Our connection with God expresses itself in different ways. When we study Torah and perform God’s commandments, we connect to His wisdom and will, respectively. The Torah is God’s wisdom, the commandments are a statement of His will. What both Torah and commandments have in common is that when we engage in either, we perceive God as, relatively speaking, being far removed from us. We learn and speak about Him, but not to Him. However, when we pray, by contrast, God is present, right in front of us. We turn to Him directly.
There are actually two stages in prayer: When praising God—the section of the morning prayers known as pesukei dezimrah—and when reciting the Shema prayer, which consists of a number of paragraphs of Torah, we speak about Him. But in the Amidah prayer (the Shmoneh Esrei), we turn directly to God, addressing Him in the second person—“You.
Addressing God in this direct manner is unique to the Amidah prayer. The blessings that we recite in this prayer, which were standardized by the rabbinic sages of the Second Temple period, are different than the other blessings that we recite during the rest of the day. Most blessings open with the second person, “Blessed are You” and then switch over to the third person – “Who has sanctified us with His mitzvot” or “Who brings bread out of the earth,” etc. In the Amidah prayer, by contrast, the blessing does not revert to the third person. The most common word in the Amidah prayer is “You”! The goal is to continue to speak with God in the second person, to feel that we are standing “before the Face of God” throughout the prayer.
Addressing God directly is not easy. It requires tremendous effort. It is no simple matter to actually feel God’s presence as we would feel the presence of another person. But if our prayer does not reach this stage and we do not address Him directly, then we have actually turned the other parts of our service of God into a type of escape from the intense meeting.
Let us go a little deeper. A little bit of contemplation will reveal that when we address God in the second person, “You”, we face two different and even opposite challenges.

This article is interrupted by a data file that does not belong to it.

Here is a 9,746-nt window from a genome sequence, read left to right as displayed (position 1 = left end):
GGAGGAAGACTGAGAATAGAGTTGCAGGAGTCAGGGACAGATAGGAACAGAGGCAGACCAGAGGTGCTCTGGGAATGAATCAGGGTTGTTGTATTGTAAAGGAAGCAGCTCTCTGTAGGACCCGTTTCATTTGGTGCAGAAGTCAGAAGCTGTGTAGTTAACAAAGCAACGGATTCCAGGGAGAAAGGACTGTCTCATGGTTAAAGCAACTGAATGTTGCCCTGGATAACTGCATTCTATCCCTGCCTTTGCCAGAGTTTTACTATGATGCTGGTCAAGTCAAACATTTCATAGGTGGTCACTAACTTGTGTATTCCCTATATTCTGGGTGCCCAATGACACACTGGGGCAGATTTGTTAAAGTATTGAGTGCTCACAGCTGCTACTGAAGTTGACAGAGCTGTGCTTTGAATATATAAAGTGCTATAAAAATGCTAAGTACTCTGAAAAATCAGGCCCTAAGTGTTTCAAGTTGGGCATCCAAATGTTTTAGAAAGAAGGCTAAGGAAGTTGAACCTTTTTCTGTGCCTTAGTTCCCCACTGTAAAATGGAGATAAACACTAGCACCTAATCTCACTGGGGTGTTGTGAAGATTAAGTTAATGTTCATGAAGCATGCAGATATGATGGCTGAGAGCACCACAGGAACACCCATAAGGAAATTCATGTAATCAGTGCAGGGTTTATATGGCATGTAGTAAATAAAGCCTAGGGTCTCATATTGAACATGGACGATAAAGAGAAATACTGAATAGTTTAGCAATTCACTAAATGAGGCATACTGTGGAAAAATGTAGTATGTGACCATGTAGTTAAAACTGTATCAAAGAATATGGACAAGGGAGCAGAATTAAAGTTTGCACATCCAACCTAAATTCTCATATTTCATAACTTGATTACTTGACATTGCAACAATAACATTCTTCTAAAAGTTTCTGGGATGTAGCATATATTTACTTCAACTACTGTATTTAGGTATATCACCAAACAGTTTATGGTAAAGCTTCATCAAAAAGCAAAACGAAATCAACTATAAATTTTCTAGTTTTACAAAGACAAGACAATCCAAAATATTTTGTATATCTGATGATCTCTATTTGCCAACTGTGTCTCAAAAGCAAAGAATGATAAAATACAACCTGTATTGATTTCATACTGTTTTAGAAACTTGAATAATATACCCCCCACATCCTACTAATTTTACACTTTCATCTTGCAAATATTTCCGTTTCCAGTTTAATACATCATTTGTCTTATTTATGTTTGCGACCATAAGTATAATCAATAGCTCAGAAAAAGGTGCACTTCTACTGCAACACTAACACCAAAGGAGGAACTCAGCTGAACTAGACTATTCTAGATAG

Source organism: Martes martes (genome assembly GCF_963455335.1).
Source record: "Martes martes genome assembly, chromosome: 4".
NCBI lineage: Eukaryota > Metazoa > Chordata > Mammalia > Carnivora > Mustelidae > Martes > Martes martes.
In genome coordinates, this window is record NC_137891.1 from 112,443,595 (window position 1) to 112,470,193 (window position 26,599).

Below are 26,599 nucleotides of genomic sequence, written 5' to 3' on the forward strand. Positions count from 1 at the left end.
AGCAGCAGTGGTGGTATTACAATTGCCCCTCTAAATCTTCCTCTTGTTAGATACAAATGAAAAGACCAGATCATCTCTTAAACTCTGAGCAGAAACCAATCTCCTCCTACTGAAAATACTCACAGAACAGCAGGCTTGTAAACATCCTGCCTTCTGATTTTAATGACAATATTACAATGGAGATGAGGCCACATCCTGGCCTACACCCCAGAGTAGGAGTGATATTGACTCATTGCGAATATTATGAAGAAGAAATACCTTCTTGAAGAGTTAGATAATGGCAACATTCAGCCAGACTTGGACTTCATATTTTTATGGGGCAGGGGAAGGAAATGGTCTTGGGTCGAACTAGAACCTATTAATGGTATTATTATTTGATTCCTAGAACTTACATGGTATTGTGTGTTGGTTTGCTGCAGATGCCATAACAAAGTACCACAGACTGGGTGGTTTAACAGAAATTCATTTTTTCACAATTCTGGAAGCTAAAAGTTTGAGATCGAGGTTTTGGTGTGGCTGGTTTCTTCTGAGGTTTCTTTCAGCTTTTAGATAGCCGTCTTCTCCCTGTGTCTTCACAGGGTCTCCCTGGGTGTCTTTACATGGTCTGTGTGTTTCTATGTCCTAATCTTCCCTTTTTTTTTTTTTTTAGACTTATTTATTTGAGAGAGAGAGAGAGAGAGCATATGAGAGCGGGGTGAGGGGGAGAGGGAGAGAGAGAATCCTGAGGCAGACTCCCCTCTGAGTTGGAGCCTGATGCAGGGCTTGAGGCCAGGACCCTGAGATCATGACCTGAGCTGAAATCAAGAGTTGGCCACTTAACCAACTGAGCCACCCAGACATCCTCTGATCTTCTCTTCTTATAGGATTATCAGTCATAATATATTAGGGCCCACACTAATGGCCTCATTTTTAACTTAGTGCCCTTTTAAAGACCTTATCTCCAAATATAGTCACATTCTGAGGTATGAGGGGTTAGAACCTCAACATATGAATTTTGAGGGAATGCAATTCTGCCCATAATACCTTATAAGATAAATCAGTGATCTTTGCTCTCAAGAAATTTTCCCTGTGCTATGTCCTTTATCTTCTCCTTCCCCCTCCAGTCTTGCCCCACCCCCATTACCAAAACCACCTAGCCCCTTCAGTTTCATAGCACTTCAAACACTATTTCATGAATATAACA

Emerging from “Me”
On the one hand, when we pray the Amidah prayer, we are literally standing before God. Speaking to God requires us to feel His presence. This experience nullifies our existence—so much so, that in the Tanya, the Alter Rebbe describes the act of turning directly to God as requiring self-sacrifice! How so? Obviously, this is not referring to the self-sacrifice of our corporeal being.
In order to be able to address God as “You”, I have to emerge from my “me.” I must remove the thoughts and sensory experiences that distract my heart from focusing on God until my entire personality is drawn into Him. When we pray directly to God, we are not just sending Him a message, like dropping a letter in the mailbox. We are building a true real-time connection with Him. While praying in this manner, we can achieve a state in which there is nothing but Him occupying us. The Alter Rebbe explains that the phrase, “Go out and see” (צְאֶינָה וּרְאֶינָה) can be understood as shorthand for, “I go out of myself and see Nothingness” (צֵא אֲנִי וְרוֹאֶה אַיִן). To be open to ayin, (nothingness), to actually feel and see God’s presence, I first have to emerge from myself, from my “me.”
“You”: A Direct Conversation between Friends
On the other hand, addressing God directly places us in a position of equality with Him, so to speak. When we turn to an honorable person in the third person, “Would the Rabbi like to…” or the like, we express a sense of distance and honor with which we approach them. Approaching an honorable person with the second-person pronoun “you” may seem like borderline chutzpah, suggesting that we were relating to him as an equal.
When we study Torah and perform mitzvot, we feel the intrinsic gap separating us from God. We feel that God is above us, teaching and commanding us, and we learn Torah and fulfill His commandments. By contrast, standing before God and beseeching Him in prayer to bestow our wishes and needs upon us, requires honesty. Prayer is like a direct conversation between friends, in which we tell God how we are truly feeling.
The Rebbe of Kotzk expressed these two opposite inner states that we foster during prayer in his own prayers. He would pray as if he was speaking with a friend. He did not pray loudly, did not emphasize different syllables at length, did not draw out words or sentences, did not energetically sway back and forth, and did not attach a particular melody to his words. He would simply speak, conducting an honest and direct conversation. Does that sound easy? Try it and see how difficult it is. Accordingly, after his “simple” prayer, it would take him a long time to recognize the people around him. If God is your friend, the rest of reality can be quite blurred.
Addressing God as “You” is the apex of our connection with Him. It is the essence of our meeting with God’s actual presence in our lives. Due to the difficulty of this intensely powerful experience, it is limited to the Amidah prayer alone. The rest of the time, it is proper to relate to God in the third person.